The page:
Ex-broker improperly traded Md. firm stock, SEC says

December 29, 2006|By Bloomberg News

The Securities and Exchange Commission accused yesterday a former Friedman Billings Ramsey Group Inc. broker and hedge fund manager of improperly trading shares of CompuDyne Inc., an Annapolis-based manufacturer of security systems for prisons, courthouses and commercial buildings.

John F. Mangan Jr. engaged in insider trading and broke other rules when he arranged to sell short CompuDyne stock through the account of business partner Hugh McColl, the SEC said in a statement yesterday. McColl is the son of Hugh McColl Jr., former chief executive officer of Bank of America Corp.

"We're happy that the SEC is fully investigating this," Martin Roenigk, CompuDyne's chairman and chief executive officer, said yesterday in an interview. "We do think there was egregious action."

Mangan reaped $56,937 from inside trades and another $121,933 by short-selling the shares before they were offered to the public in 2001, the regulator said in a lawsuit in U.S. District Court in North Carolina.

The suit comes a week after Arlington, Va.-based Friedman and co-founder Emanuel J. Friedman agreed to pay more than $9 million to settle related claims by the SEC and the NASD brokerage regulator.

The firm and executives failed to keep workers from passing confidential information to traders who made bets on securities, the regulators said.

In an e-mail statement yesterday, Mangan, 46, of Charlotte, N.C., called the SEC's allegations "completely unwarranted by the facts" and vowed to fight them in court.

"I fully cooperated with this investigation from its inception in 2002," he wrote. "By taking this to court, I will finally have the opportunity to get the facts of my case out of the SEC's bureaucracy and into a court of law."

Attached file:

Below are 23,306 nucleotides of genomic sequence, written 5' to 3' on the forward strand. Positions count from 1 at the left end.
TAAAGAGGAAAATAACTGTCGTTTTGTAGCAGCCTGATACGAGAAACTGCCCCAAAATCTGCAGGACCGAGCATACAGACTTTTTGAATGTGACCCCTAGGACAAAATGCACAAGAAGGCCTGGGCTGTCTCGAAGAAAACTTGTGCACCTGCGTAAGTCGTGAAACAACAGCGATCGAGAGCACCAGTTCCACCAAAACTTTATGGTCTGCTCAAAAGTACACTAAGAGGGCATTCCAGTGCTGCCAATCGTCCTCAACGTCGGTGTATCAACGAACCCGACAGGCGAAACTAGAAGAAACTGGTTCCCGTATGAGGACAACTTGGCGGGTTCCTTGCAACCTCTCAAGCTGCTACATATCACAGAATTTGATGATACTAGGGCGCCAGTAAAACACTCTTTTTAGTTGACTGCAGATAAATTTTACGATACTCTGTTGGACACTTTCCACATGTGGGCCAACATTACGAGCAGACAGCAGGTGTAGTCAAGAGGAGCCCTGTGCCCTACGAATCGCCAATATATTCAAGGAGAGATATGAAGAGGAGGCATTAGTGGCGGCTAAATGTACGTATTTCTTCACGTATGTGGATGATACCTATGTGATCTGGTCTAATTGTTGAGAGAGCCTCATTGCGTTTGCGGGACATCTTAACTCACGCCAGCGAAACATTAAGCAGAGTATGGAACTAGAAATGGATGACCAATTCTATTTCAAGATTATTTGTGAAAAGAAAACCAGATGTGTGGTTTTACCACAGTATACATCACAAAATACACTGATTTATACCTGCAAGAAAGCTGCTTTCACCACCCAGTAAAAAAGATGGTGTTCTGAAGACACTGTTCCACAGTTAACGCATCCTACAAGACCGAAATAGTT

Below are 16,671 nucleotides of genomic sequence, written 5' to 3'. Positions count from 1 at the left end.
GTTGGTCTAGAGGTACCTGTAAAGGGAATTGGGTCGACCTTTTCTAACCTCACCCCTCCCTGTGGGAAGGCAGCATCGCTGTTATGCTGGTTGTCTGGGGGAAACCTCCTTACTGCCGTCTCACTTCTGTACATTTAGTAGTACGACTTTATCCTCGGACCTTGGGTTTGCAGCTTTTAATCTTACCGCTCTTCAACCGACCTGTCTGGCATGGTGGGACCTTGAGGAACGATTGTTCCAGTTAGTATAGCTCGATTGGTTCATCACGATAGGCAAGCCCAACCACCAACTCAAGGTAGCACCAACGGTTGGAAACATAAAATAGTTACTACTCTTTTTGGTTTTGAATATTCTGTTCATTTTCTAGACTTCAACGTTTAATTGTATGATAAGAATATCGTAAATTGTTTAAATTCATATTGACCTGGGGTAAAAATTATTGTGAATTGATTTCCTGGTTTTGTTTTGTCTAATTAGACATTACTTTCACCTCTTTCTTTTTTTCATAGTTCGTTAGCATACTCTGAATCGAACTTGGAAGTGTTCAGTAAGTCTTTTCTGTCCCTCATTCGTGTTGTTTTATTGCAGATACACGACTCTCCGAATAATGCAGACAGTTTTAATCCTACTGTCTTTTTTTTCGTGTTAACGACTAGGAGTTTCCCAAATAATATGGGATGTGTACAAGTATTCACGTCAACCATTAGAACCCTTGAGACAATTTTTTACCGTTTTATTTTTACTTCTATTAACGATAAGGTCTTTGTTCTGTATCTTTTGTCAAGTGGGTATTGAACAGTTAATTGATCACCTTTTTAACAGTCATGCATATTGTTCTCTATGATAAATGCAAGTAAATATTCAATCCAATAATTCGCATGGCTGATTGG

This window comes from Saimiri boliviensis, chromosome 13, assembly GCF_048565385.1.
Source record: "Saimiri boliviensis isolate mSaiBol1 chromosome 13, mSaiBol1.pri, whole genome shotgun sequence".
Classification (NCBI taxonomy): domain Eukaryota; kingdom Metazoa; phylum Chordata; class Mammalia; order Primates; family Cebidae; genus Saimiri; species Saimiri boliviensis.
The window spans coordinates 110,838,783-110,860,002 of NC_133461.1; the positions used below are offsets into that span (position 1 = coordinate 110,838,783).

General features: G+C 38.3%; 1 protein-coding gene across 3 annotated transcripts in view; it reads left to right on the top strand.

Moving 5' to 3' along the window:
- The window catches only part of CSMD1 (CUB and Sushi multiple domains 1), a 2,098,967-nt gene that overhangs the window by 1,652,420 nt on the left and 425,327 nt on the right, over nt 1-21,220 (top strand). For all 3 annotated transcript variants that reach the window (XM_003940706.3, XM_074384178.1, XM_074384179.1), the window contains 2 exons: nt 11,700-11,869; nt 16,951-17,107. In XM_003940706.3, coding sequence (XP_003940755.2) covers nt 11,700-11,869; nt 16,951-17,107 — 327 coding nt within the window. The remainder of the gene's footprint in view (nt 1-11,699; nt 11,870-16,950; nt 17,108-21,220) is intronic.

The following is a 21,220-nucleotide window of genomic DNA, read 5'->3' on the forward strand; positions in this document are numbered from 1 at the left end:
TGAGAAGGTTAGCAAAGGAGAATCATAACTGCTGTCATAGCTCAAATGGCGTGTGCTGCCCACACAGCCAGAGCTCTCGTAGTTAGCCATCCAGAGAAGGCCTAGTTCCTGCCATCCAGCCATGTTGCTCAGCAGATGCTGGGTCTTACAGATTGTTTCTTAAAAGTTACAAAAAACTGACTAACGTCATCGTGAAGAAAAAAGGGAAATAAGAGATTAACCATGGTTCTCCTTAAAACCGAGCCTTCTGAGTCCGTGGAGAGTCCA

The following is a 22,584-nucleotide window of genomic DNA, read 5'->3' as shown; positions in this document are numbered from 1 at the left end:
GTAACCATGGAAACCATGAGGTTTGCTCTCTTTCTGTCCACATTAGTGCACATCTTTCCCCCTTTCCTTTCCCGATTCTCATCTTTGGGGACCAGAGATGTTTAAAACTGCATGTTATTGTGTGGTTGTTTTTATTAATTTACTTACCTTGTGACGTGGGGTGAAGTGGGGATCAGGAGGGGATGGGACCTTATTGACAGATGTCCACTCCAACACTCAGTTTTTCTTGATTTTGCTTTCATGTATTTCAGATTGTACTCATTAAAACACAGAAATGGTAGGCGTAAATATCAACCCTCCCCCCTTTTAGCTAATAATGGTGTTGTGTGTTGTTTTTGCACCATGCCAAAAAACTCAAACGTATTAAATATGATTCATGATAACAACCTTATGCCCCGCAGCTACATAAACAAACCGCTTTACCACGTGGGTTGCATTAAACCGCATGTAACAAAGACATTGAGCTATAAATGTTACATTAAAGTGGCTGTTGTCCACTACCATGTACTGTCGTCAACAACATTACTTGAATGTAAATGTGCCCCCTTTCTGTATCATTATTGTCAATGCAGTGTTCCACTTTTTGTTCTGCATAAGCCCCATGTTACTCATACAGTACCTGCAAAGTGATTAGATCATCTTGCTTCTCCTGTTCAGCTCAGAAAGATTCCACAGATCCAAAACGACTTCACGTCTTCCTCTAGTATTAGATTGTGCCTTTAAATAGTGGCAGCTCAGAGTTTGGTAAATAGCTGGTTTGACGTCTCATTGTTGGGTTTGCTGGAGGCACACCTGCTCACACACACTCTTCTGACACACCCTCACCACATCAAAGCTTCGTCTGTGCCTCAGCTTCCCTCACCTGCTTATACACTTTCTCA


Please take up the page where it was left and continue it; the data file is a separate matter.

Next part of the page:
Mangan received multiple internal documents about the CompuDyne placement before it was publicly announced in October 2001, according to the complaint.

Friedman prevented him from investing in the offering through a hedge fund because it was associated with the firm, the SEC said. Mangan arranged instead to buy shares through McColl's account, the SEC said.

Mangan's statement said that he had been led to believe he could still trade in the stock, and that shortly after ordering the investment, he boarded a flight to Boston and couldn't be reached.

"Unbeknownst to Mr. Mangan and contrary to standard procedure in the securities industry, the public announcement had, in fact, not yet been made and was unexpectedly delayed," the statement said.

As a result, his trade was executed before the announcement, "without any intent to benefit from undisclosed information," the statement said.

McColl, 46, also of Charlotte, has agreed to forfeit about $116,000 after Mangan shared some profits with him, the SEC said yesterday.

Last December, Mangan reached an agreement with NASD to pay a $125,000 fine for improperly selling restricted shares of CompuDyne. The settlement didn't accuse him of insider trading. He neither admitted nor denied wrongdoing under that accord.

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